Lee Community Tennis Association: A sense of community, court side


From her front-row seat, Clare "Bunnie" Lahey kept glancing at the mix of travelers and empty seats behind her on a U.S. Open-bound bus parked at the Lee Big Y. To her dismay, the Lee Community Tennis Association (CTA) founder and executive director couldn't squint more faces into being on the organization's annual one-day trip to the USTA Billie Jean King National Tennis Center in New York City.

"This is a fund-loser," Lahey said shortly after 7 a.m. on Wednesday, Aug. 29.

After two decades of packed paid excursions, the Lee CTA hasn't been able to fill the bus for the past two, though it has come close; this year, for example, it drew 44 CTA members and nonmembers, 11 shy of the bus' capacity.

"Last year, I said it was going to be the last, but it was so fun," Lahey said.

For Berkshire County tennis fans, the Lee CTA-sponsored trip has long offered an alternative to transportation headaches surrounding the country's premiere tennis event, which wraps up on Sunday. With nonprofit margins ever-so-tight, however, the combination of subpar attendance and a lack of youth on recent journeys probably spells the end for this pillar of Berkshire County tennis fandom.

"Think so," Lahey said on Tuesday when asked if the previous week's bus trip was the last.

In the future, she envisions a van or bus filled with high school students traveling to the U.S. Open Qualifying tournament, which features lower-ranked players battling for places in the main event during the week leading up to the Open.

"Our focus is really keeping kids in the game. We want to see everybody playing," Lahey said, overlooking the six courts she spearheaded building at Lee Middle and High School.

On-the-court participation hasn't been a problem lately. This summer's Lee CTA leagues and lessons included more than 200 adults and children, according to Lahey. Some of them carried coolers and other items onto a King Ward coach bus that was set to depart Lee at 7:15 a.m. It would stop in downtown Great Barrington before continuing on to Queens, where attendees would watch matches for nearly eight hours. Day passes to view all 17 match courts were included in trip packages ranging from $62.50 to $125, with prices varying based on age and Lee CTA membership.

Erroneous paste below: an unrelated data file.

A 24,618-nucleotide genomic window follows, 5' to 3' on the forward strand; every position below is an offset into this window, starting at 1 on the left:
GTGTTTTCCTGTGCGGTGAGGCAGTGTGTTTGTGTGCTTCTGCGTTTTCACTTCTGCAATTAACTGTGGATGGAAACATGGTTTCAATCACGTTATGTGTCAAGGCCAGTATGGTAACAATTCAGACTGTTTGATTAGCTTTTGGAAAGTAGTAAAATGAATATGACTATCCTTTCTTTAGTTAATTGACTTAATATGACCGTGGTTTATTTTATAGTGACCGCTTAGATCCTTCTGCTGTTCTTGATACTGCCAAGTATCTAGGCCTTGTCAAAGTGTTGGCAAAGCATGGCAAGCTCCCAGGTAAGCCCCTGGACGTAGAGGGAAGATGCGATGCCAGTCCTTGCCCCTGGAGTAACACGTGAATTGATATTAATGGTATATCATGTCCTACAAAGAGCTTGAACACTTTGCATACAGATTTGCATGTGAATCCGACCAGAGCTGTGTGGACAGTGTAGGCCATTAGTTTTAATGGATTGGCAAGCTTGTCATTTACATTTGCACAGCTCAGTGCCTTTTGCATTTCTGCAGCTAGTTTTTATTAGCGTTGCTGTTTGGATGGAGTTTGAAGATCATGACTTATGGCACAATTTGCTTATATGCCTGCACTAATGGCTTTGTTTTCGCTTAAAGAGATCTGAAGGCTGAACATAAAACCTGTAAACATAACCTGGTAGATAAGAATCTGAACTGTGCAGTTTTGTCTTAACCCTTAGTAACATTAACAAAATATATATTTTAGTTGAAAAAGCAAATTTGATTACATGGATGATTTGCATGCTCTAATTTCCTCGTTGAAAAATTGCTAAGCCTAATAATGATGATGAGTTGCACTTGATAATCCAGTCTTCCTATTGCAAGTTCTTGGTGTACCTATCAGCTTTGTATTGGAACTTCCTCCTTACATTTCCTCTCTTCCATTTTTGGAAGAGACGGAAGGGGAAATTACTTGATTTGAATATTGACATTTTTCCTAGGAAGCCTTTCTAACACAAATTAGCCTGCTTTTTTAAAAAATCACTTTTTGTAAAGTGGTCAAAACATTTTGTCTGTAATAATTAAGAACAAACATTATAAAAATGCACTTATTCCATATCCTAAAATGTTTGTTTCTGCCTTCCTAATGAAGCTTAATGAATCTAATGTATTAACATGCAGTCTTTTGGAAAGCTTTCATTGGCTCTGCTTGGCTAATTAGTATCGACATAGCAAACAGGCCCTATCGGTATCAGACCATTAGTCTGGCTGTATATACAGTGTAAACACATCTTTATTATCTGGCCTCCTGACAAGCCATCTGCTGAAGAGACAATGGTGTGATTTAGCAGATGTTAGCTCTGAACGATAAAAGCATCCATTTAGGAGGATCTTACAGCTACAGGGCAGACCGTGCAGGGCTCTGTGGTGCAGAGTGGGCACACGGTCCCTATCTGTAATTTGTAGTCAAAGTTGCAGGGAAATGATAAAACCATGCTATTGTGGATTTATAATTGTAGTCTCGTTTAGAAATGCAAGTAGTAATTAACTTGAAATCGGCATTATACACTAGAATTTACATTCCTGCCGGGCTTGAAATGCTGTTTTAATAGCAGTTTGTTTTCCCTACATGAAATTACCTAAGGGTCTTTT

Part-time Otis resident Barbara Jacoby sat in her customary aisle seat behind the driver. The 87-year-old played tennis four times per week this summer and is a U.S. Open devotee; she has attended all but one Lee CTA bus trip, only missing the 2010 edition.

"That's when I fractured my femur. It took me almost two years to get back to the court. That was the goal," she said.

A couple rows back, Ed Bevan of Great Barrington spoke about how joining the Lee CTA helped him acclimate to life in the Berkshires after moving to the county some years ago.

"I didn't know anybody in the local tennis community, and I wanted to play," he said.

He loves watching the Women's Tennis Association.

"I'm a Halepeno," Bevan said, referring to Romanian star Simona Halep.

Bevan is no longer a Lee CTA member but is still on the email list, which prompted him to come on this year's trip.

"Thank you for organizing this, Bunnie," Bevan said to Lahey at one point. "I've had my eye on this for the past couple of years, but haven't been able to pull it off."